Like nearly everything related to Big Ocean Women, the newly formed St. George, Utah cottage began with one person inviting friends to attend a Big Ocean meeting or activity. Cathy Mauluulu, a cottage leader and committee member and a close friend of Gloria Boberg, encouraged her and Allison Stingley to attend the U.N. Civil Society Conference last August held in Salt Lake City.
Gloria said of the U.N. conference, “We were like kids in a candy store. I had no clue there were women who worked like this. I was so glad to see babies brought in. These women didn’t stop being mothers so they could serve others. I knew I wanted to be part of this. I like their values; I love the tenets.”
Allison said, “They were so kind and friendly and fun, we couldn’t help but have a cottage!” And so it began. Gloria decided it was time and agreed to serve as president and Allison signed on as vice president. They relentlessly pursued information and instructions on how to begin. With the help of Rebecca Madsen, the St. George Cottage was formed. Then they started to ask THEIR friends to join them. Gloria and Allison said they used the “wonderful” information from the website and word of mouth to grow their cottage. They also spread the word of maternal feminism by example. What seems to work best and what they do best is service.
Fortunately, their friends included a group of women who were accustomed to serving together. It started with a Christmas party when they discovered they had skills and interest to create beauty. People who attended compared it to the big Festival of Trees held in Salt Lake County every year.
Before their first official meeting, they found a need and happily marshalled their forces to respond. Virginia Olofson, part of this unofficial group, had a daughter working as a NICU nurse in Atlanta, Georgia. She explained she and the other nurses were washing their masks out each night and reusing them. Hers was nearly worn through. She wondered if Gloria could organize a group to sew masks for them. Could they do 10 or 20? They immediately committed to 100.
Before they held their first official Big Ocean Women cottage meeting, they went to work. From their talented ranks they put together a team of cutters, pressers, and sewers. At last count, this group of 20 plus women has made over 750 medical masks. One super seamstress, Rebecca Freebarin, sewed more than 500. They not only provide the labor; they provide the materials. In addition to those sent to the hospital in Atlanta, they have provided them to three Native American reservations, three hospitals, two mental health clinics as well as another health clinic. Gloria says they will keep sewing as long as there is a need.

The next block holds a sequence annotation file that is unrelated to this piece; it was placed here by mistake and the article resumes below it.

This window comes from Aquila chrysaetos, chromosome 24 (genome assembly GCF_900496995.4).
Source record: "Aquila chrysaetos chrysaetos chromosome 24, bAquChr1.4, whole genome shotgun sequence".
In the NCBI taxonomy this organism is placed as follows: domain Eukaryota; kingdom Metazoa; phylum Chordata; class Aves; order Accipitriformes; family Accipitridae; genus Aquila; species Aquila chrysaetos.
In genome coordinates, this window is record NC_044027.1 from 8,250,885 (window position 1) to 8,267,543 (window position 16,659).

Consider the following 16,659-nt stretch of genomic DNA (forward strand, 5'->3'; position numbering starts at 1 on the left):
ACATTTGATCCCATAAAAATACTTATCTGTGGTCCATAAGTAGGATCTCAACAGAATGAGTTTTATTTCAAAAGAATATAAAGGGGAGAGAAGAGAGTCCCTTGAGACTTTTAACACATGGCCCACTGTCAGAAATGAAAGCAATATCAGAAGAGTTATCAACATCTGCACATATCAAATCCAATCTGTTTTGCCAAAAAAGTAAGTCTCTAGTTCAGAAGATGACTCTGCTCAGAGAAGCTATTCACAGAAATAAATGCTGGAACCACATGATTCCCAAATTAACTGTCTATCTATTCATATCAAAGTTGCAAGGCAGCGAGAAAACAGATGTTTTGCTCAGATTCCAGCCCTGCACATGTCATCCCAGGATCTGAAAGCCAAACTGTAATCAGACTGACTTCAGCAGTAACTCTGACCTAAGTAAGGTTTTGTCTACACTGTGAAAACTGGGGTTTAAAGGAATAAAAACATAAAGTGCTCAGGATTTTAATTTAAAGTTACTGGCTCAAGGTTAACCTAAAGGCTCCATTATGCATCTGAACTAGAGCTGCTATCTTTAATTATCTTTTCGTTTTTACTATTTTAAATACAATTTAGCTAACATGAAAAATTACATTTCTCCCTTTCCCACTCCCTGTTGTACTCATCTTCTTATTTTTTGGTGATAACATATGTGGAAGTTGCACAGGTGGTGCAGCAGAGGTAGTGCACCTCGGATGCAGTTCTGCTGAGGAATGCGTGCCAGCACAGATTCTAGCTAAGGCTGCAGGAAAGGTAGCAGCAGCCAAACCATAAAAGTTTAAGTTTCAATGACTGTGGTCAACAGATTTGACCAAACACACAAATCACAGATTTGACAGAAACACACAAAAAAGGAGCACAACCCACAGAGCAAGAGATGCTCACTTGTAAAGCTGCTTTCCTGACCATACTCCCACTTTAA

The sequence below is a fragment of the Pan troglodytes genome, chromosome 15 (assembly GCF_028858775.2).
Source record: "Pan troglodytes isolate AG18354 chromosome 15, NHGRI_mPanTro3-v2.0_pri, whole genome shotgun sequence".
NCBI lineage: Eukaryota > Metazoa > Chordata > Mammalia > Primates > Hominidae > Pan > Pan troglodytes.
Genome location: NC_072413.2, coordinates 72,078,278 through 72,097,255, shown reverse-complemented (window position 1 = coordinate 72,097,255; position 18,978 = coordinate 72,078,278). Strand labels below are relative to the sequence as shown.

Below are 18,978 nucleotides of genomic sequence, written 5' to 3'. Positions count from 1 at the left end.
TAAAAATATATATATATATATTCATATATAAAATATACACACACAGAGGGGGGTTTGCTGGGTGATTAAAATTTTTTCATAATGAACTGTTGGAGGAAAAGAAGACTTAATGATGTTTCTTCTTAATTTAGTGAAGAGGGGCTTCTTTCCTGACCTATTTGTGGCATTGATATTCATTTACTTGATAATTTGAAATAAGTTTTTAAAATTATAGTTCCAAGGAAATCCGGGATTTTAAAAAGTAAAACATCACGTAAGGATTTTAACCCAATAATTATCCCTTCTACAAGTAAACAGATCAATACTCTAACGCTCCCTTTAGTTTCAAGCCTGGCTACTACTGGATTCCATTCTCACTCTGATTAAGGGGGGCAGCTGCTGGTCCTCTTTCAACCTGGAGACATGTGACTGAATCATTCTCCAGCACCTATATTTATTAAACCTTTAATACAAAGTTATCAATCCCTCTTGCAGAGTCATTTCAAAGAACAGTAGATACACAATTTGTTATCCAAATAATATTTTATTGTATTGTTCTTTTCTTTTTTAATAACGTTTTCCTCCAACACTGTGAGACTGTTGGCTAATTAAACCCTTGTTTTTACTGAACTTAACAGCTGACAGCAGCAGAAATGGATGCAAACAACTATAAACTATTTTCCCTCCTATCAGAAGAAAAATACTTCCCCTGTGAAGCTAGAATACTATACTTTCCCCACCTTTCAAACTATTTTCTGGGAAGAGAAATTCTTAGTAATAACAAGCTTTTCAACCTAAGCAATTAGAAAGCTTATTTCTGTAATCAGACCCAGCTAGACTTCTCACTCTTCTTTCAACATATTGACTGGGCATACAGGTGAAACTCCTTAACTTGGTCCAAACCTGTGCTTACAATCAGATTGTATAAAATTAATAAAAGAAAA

Gloria’s normal mode of operation is to have everyone meet at her house for lunch, brainstorming, and work. COVID-19 now prevents them from meeting together face to face, but that can’t stop this group. They spread the word of maternal feminism by example.
Their latest project was adopting the Dammeron Valley Community Garden. In addition to their core group of women, ten husbands of the members have rolled up their sleeves and gone to work. They wear masks and volunteer multiple days each week and have displayed a banner there with the mantra of Big Ocean to stand for faith, family, and motherhood. It includes an invitation for others to join and how to contact the leaders.
Here are more comments from cottage members: “Many people know about us now and are thrilled with the masks we have made. It’s a happy time sharing and helping each other and different communities. We love to serve!” “Although I’m busy, I couldn’t let this go by.” “I have been to one meeting online and really thought a lot about all the things you are doing.” “I heard about the cottage when Gloria and Allie attended the U.N. conference in Salt Lake City.”
Every cottage grows and creates its signature identity in the work of Big Ocean. One thing we already know about this cottage: it will continue to grow because these women love to serve.